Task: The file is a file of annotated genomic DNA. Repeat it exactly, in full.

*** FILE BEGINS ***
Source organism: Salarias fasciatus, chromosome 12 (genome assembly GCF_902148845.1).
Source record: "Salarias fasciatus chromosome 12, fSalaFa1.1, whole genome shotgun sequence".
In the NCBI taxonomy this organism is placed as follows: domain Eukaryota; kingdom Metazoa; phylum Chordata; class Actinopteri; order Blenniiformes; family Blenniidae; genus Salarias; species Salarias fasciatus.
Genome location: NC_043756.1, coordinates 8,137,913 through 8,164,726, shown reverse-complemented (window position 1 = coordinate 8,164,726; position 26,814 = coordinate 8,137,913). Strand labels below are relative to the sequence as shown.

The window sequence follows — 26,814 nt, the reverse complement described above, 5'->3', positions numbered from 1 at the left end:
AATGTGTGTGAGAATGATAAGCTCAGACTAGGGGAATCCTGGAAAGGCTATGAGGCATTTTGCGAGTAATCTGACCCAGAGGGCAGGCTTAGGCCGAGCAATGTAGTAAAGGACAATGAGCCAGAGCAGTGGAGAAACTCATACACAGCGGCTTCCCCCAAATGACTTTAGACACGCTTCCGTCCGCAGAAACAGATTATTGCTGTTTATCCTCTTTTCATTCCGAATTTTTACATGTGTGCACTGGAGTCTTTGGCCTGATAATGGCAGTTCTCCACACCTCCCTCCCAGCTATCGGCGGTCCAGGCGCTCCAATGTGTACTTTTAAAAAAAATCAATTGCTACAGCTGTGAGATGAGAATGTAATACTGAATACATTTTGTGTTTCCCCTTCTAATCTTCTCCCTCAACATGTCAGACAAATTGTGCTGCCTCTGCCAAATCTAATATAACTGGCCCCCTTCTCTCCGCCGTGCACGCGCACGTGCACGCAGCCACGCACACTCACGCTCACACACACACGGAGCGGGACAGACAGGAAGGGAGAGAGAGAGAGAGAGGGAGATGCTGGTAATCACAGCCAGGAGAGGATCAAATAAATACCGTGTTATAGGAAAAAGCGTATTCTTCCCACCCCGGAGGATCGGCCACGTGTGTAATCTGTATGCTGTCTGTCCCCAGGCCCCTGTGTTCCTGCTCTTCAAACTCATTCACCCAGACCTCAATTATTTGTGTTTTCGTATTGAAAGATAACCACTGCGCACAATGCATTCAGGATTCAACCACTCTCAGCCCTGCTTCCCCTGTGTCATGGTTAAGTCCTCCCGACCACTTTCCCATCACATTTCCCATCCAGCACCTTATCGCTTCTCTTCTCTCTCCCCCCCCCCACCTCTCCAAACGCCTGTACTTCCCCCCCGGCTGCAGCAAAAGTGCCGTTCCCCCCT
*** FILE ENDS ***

Source organism: Salarias fasciatus, chromosome 12 (genome assembly GCF_902148845.1).
Source record: "Salarias fasciatus chromosome 12, fSalaFa1.1, whole genome shotgun sequence".
In the NCBI taxonomy this organism is placed as follows: domain Eukaryota; kingdom Metazoa; phylum Chordata; class Actinopteri; order Blenniiformes; family Blenniidae; genus Salarias; species Salarias fasciatus.
Genome location: NC_043756.1, coordinates 8,137,913 through 8,164,726, shown reverse-complemented (window position 1 = coordinate 8,164,726; position 26,814 = coordinate 8,137,913). Strand labels below are relative to the sequence as shown.

The window sequence follows — 26,814 nt, the reverse complement described above, 5'->3', positions numbered from 1 at the left end:
AATGTGTGTGAGAATGATAAGCTCAGACTAGGGGAATCCTGGAAAGGCTATGAGGCATTTTGCGAGTAATCTGACCCAGAGGGCAGGCTTAGGCCGAGCAATGTAGTAAAGGACAATGAGCCAGAGCAGTGGAGAAACTCATACACAGCGGCTTCCCCCAAATGACTTTAGACACGCTTCCGTCCGCAGAAACAGATTATTGCTGTTTATCCTCTTTTCATTCCGAATTTTTACATGTGTGCACTGGAGTCTTTGGCCTGATAATGGCAGTTCTCCACACCTCCCTCCCAGCTATCGGCGGTCCAGGCGCTCCAATGTGTACTTTTAAAAAAAATCAATTGCTACAGCTGTGAGATGAGAATGTAATACTGAATACATTTTGTGTTTCCCCTTCTAATCTTCTCCCTCAACATGTCAGACAAATTGTGCTGCCTCTGCCAAATCTAATATAACTGGCCCCCTTCTCTCCGCCGTGCACGCGCACGTGCACGCAGCCACGCACACTCACGCTCACACACACACGGAGCGGGACAGACAGGAAGGGAGAGAGAGAGAGAGAGGGAGATGCTGGTAATCACAGCCAGGAGAGGATCAAATAAATACCGTGTTATAGGAAAAAGCGTATTCTTCCCACCCCGGAGGATCGGCCACGTGTGTAATCTGTATGCTGTCTGTCCCCAGGCCCCTGTGTTCCTGCTCTTCAAACTCATTCACCCAGACCTCAATTATTTGTGTTTTCGTATTGAAAGATAACCACTGCGCACAATGCATTCAGGATTCAACCACTCTCAGCCCTGCTTCCCCTGTGTCATGGTTAAGTCCTCCCGACCACTTTCCCATCACATTTCCCATCCAGCACCTTATCGCTTCTCTTCTCTCTCCCCCCCCCCACCTCTCCAAACGCCTGTACTTCCCCCCCGGCTGCAGCAAAAGTGCCGTTCCCCCCT